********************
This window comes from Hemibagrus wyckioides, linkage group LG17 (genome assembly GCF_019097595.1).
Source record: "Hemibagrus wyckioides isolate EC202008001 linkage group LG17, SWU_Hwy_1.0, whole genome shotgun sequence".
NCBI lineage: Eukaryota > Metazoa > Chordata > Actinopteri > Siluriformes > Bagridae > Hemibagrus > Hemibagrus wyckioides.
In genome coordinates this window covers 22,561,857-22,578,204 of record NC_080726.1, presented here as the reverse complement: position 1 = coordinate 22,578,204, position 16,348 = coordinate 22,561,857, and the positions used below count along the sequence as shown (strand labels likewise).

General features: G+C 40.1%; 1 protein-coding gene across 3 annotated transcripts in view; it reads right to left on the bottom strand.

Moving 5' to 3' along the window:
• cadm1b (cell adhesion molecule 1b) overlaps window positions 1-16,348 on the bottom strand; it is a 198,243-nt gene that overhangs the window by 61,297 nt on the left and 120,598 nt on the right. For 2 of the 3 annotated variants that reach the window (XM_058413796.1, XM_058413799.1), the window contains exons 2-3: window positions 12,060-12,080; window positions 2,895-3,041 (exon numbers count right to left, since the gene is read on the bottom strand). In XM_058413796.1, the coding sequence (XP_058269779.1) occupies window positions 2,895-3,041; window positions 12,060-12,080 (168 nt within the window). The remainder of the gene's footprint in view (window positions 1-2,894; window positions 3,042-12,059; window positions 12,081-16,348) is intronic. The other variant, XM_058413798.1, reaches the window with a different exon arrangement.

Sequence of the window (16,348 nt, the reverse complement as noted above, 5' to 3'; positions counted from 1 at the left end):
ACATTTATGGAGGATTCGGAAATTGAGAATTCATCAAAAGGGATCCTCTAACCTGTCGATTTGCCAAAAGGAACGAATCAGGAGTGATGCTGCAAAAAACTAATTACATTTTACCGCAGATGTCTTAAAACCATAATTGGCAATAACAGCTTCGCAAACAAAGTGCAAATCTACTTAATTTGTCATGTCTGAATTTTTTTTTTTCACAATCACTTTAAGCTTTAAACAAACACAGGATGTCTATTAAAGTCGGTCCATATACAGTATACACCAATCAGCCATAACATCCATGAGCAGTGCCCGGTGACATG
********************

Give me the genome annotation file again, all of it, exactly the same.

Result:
This window comes from Hemibagrus wyckioides, linkage group LG17 (genome assembly GCF_019097595.1).
Source record: "Hemibagrus wyckioides isolate EC202008001 linkage group LG17, SWU_Hwy_1.0, whole genome shotgun sequence".
NCBI lineage: Eukaryota > Metazoa > Chordata > Actinopteri > Siluriformes > Bagridae > Hemibagrus > Hemibagrus wyckioides.
In genome coordinates this window covers 22,561,857-22,578,204 of record NC_080726.1, presented here as the reverse complement: position 1 = coordinate 22,578,204, position 16,348 = coordinate 22,561,857, and the positions used below count along the sequence as shown (strand labels likewise).

General features: G+C 40.1%; 1 protein-coding gene across 3 annotated transcripts in view; it reads right to left on the bottom strand.

Moving 5' to 3' along the window:
• cadm1b (cell adhesion molecule 1b) overlaps window positions 1-16,348 on the bottom strand; it is a 198,243-nt gene that overhangs the window by 61,297 nt on the left and 120,598 nt on the right. For 2 of the 3 annotated variants that reach the window (XM_058413796.1, XM_058413799.1), the window contains exons 2-3: window positions 12,060-12,080; window positions 2,895-3,041 (exon numbers count right to left, since the gene is read on the bottom strand). In XM_058413796.1, the coding sequence (XP_058269779.1) occupies window positions 2,895-3,041; window positions 12,060-12,080 (168 nt within the window). The remainder of the gene's footprint in view (window positions 1-2,894; window positions 3,042-12,059; window positions 12,081-16,348) is intronic. The other variant, XM_058413798.1, reaches the window with a different exon arrangement.

Sequence of the window (16,348 nt, the reverse complement as noted above, 5' to 3'; positions counted from 1 at the left end):
ACATTTATGGAGGATTCGGAAATTGAGAATTCATCAAAAGGGATCCTCTAACCTGTCGATTTGCCAAAAGGAACGAATCAGGAGTGATGCTGCAAAAAACTAATTACATTTTACCGCAGATGTCTTAAAACCATAATTGGCAATAACAGCTTCGCAAACAAAGTGCAAATCTACTTAATTTGTCATGTCTGAATTTTTTTTTTTCACAATCACTTTAAGCTTTAAACAAACACAGGATGTCTATTAAAGTCGGTCCATATACAGTATACACCAATCAGCCATAACATCCATGAGCAGTGCCCGGTGACATG